International Waters

International Waters

April 9, 2003

(OOPS, I see Barbara has already written a dispatch.  Since I had already composed this, you can read it and get my take on the trip as well, if you like.- Craig)



Dear Friends and Family: 

Well we are truly underway.  As I write this, it is 2:45 am and I have just come off watch.  Barbara, who is the mainstay of these messages, is unconsciously enjoying her deal with us:  she is cooking in exchange for being relieved of night watches.  This seems to make everyone happy, so far, as her cooking is easily superior to the crew's and a lot prettier than mine. 

We are about 285 nm WSW of the California-Mexico border, long since out of sight of land, off the continental shelf (12,000' deep here!),and on our own.  As we have traveled south, the swells have diminished and the temperature has warmed up.  We are still using our woolies on night watches, but it is definitely warmer and we have stopped running the cabin heater at night.  Yesterday Barb cleaned out the shower/hanging locker, and after running the engine to charge batteries had warm water for a shower for each of us.  How civilized! Combined with Barb's excellent beef stew and lunch and Mexican rice with chicken at dinner, and we are feeling pretty good. 

We have had good winds and only minor problems, easily handled.  Yesterday's run was 161.5nm made good on our course of 180 degrees true (due south).  (For a boat like Sequoia, anything above 150 is a good run.)  The first night, we used the electric autopilot ("Otto") which works very well - better than any of us in the dark-part of the time.  But it uses a lot of electricity, which comes from the house batteries and must be replaced every other day or so.  Then we got the Monitor Wind Vane ("Jeeves", your silent and efficient servant) working.  It yaws a bit more but uses no electricity.  One of the minor problems occurred in the middle of the night last night when one of Jeeve's lines to the wheel got off its block and sawed itself in half, resulting in an immediate gybe.  Fortunately we have a device called a boom brake which slows the gybe down from damaging to merely loud.  I had just one spare piece of the high-tech line the Monitor uses, and easily fixed it, but if it goes again I will have to substitute some other kind of rope.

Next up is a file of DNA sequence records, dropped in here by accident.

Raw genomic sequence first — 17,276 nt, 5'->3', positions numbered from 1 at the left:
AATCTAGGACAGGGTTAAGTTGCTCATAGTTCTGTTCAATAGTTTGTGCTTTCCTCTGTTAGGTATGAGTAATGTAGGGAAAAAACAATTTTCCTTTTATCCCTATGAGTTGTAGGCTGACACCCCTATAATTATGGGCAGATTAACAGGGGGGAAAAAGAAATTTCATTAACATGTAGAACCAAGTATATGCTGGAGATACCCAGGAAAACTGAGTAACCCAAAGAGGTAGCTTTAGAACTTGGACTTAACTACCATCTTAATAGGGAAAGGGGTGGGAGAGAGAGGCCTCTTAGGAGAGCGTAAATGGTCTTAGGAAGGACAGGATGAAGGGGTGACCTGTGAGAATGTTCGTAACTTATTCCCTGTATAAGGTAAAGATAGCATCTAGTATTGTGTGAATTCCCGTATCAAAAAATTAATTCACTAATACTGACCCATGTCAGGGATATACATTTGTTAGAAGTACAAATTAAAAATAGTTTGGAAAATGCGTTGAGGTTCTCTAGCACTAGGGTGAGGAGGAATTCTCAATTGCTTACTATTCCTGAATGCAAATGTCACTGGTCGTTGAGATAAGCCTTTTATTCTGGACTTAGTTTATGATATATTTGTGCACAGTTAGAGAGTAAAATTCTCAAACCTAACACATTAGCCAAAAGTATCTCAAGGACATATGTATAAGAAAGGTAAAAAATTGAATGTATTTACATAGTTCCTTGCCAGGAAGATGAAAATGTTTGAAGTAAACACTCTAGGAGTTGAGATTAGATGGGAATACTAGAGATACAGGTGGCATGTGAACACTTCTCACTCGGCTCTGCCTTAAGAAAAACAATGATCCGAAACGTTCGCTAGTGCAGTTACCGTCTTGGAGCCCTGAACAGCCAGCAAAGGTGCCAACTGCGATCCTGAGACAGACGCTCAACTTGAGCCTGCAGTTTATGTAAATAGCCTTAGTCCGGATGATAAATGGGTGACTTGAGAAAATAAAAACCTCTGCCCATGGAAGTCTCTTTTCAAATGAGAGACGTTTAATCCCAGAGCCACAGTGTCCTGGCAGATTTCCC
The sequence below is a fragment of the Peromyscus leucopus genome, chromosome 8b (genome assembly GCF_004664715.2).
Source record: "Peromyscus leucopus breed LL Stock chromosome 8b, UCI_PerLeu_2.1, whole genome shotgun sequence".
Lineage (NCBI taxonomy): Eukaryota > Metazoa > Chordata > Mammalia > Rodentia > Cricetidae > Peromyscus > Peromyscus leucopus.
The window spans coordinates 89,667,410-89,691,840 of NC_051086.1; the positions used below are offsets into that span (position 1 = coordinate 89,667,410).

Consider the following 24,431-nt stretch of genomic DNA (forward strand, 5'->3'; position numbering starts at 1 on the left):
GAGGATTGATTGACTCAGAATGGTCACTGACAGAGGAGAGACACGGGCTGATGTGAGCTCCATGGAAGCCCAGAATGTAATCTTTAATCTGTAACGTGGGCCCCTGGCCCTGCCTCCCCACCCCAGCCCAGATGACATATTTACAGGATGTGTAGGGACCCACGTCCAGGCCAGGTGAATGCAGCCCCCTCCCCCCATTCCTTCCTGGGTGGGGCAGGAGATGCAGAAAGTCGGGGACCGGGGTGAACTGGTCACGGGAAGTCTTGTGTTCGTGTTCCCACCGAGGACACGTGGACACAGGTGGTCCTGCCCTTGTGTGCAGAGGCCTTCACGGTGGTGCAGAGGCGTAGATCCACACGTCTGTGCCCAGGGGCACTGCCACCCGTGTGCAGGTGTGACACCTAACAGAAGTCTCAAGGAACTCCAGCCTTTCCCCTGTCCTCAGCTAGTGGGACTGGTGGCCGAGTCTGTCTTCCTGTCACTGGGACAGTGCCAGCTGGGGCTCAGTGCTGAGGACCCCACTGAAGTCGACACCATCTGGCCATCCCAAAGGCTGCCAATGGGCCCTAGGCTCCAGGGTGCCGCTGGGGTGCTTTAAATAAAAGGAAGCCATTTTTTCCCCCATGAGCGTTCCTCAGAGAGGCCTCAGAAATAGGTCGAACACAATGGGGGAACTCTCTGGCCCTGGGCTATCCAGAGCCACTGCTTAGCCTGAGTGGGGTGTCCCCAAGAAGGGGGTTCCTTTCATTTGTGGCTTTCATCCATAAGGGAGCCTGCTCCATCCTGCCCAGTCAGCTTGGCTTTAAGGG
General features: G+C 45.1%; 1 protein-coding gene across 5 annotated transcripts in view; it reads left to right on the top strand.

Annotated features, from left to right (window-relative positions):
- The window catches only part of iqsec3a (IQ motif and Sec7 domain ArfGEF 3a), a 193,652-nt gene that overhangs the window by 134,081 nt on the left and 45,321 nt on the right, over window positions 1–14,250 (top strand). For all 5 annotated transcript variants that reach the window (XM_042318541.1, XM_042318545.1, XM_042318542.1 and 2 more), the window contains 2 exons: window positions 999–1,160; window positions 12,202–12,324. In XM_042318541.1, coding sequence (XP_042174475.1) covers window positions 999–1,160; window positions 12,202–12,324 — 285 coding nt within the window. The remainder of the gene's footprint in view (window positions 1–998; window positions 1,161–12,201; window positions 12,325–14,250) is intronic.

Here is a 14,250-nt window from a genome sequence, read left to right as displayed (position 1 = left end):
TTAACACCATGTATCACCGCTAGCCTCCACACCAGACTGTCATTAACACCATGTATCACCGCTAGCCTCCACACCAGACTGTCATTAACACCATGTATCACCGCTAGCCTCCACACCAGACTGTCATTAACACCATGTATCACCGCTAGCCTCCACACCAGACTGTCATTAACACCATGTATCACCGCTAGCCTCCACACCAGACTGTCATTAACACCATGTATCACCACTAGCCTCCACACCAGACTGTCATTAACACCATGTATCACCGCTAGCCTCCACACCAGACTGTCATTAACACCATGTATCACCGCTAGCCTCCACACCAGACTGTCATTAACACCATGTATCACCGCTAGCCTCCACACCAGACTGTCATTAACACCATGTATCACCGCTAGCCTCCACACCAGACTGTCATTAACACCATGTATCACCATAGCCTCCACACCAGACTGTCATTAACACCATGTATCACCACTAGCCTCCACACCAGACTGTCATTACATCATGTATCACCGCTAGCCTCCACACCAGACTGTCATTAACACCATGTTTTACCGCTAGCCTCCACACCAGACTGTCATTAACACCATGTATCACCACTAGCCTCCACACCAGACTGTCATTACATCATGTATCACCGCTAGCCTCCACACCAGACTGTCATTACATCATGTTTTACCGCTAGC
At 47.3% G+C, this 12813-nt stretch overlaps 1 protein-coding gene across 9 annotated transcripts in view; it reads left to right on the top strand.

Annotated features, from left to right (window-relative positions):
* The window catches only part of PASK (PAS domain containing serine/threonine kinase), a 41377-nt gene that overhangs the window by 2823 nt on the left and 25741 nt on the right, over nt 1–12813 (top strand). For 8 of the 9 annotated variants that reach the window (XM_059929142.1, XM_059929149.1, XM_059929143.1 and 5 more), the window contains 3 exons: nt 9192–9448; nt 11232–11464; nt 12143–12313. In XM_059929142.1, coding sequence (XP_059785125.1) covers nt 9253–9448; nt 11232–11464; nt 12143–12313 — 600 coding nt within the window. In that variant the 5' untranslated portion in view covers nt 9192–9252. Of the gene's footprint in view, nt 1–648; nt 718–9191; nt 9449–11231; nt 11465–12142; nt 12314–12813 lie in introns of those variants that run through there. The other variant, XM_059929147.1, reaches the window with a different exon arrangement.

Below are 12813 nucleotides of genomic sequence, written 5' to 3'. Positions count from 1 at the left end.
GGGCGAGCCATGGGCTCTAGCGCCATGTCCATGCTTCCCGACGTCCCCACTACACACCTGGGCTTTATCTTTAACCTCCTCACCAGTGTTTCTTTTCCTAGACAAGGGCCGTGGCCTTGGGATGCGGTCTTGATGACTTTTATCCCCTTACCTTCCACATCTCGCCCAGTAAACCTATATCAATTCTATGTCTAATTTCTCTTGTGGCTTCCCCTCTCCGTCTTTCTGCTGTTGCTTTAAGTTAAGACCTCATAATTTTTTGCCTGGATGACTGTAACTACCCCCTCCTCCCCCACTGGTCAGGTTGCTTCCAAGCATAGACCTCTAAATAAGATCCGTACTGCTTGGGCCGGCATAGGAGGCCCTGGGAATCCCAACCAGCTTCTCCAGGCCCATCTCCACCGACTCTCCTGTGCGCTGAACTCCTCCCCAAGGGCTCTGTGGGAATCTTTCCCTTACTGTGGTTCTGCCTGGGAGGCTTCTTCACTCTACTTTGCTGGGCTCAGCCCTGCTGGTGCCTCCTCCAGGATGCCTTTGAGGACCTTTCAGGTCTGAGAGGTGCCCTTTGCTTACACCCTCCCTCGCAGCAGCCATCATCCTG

For those of you who sail, we have been running almost dead downwind with one or two reefs in the mainsail, and our genoa jib to the other side, held taut with our spinnaker pole.  It is easier partially furl the genoa, which can be done entirely from the cockpit, than to reef and then shake out the main.  With winds varying from 15 to 25 knots, this has moved Sequoia at speeds of 6.5 to 9 knots.  We are definitely more conservative at night, when only one person is on watch most of the time. Before the night watches we rigged a preventer on the boom and doubled the reefing line for more security. 

Every day brings noticeable changes as we proceed south.  We are all looking forward to shucking our foul weather gear, now required as a top layer for warmth, particularly at night.  We finally saw whales, spouting and tail-standing about 1/2 mile off, and had several visits by dolphins yesterday, both the Dahl's porpoises which look like little killer whales, and a smaller kind with brown and white coloring.  Brian just had to go up to the bow (clipped on with his harness, of course) and yell hello to them.  None replied in identifiable fashion.  I think we are still almost a week away from tropical delights such as shorts and shirtsleeves and seeing flying fish, but we are dreaming about it.  Maybe tomorrow I'll rig a fishing line and see if there are any tuna to be had.  If I catch one, it will be a double pleasure since we will also have to kill off the ice cream to make room for part of the catch in the freezer, 

Best wishes to all of our friends. 

Craig and Barbara

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